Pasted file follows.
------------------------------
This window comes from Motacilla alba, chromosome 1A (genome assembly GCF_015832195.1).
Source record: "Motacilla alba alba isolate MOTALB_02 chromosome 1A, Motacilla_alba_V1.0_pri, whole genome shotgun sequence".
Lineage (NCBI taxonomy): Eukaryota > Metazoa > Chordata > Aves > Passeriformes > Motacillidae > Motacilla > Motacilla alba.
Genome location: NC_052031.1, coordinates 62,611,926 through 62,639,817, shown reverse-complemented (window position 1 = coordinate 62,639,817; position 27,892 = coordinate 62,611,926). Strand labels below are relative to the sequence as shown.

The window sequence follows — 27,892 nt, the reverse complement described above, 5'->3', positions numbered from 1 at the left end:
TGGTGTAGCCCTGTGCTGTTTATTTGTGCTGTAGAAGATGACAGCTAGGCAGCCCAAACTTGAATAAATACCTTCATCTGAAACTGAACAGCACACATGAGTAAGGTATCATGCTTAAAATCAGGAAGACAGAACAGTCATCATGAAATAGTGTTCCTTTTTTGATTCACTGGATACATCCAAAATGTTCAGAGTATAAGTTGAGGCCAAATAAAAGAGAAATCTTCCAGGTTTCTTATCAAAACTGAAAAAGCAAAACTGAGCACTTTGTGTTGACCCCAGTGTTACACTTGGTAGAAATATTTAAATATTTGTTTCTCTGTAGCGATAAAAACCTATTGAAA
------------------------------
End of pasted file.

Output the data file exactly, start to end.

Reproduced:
This window comes from Motacilla alba, chromosome 1A (genome assembly GCF_015832195.1).
Source record: "Motacilla alba alba isolate MOTALB_02 chromosome 1A, Motacilla_alba_V1.0_pri, whole genome shotgun sequence".
Lineage (NCBI taxonomy): Eukaryota > Metazoa > Chordata > Aves > Passeriformes > Motacillidae > Motacilla > Motacilla alba.
Genome location: NC_052031.1, coordinates 62,611,926 through 62,639,817, shown reverse-complemented (window position 1 = coordinate 62,639,817; position 27,892 = coordinate 62,611,926). Strand labels below are relative to the sequence as shown.

The window sequence follows — 27,892 nt, the reverse complement described above, 5'->3', positions numbered from 1 at the left end:
TGGTGTAGCCCTGTGCTGTTTATTTGTGCTGTAGAAGATGACAGCTAGGCAGCCCAAACTTGAATAAATACCTTCATCTGAAACTGAACAGCACACATGAGTAAGGTATCATGCTTAAAATCAGGAAGACAGAACAGTCATCATGAAATAGTGTTCCTTTTTTGATTCACTGGATACATCCAAAATGTTCAGAGTATAAGTTGAGGCCAAATAAAAGAGAAATCTTCCAGGTTTCTTATCAAAACTGAAAAAGCAAAACTGAGCACTTTGTGTTGACCCCAGTGTTACACTTGGTAGAAATATTTAAATATTTGTTTCTCTGTAGCGATAAAAACCTATTGAAA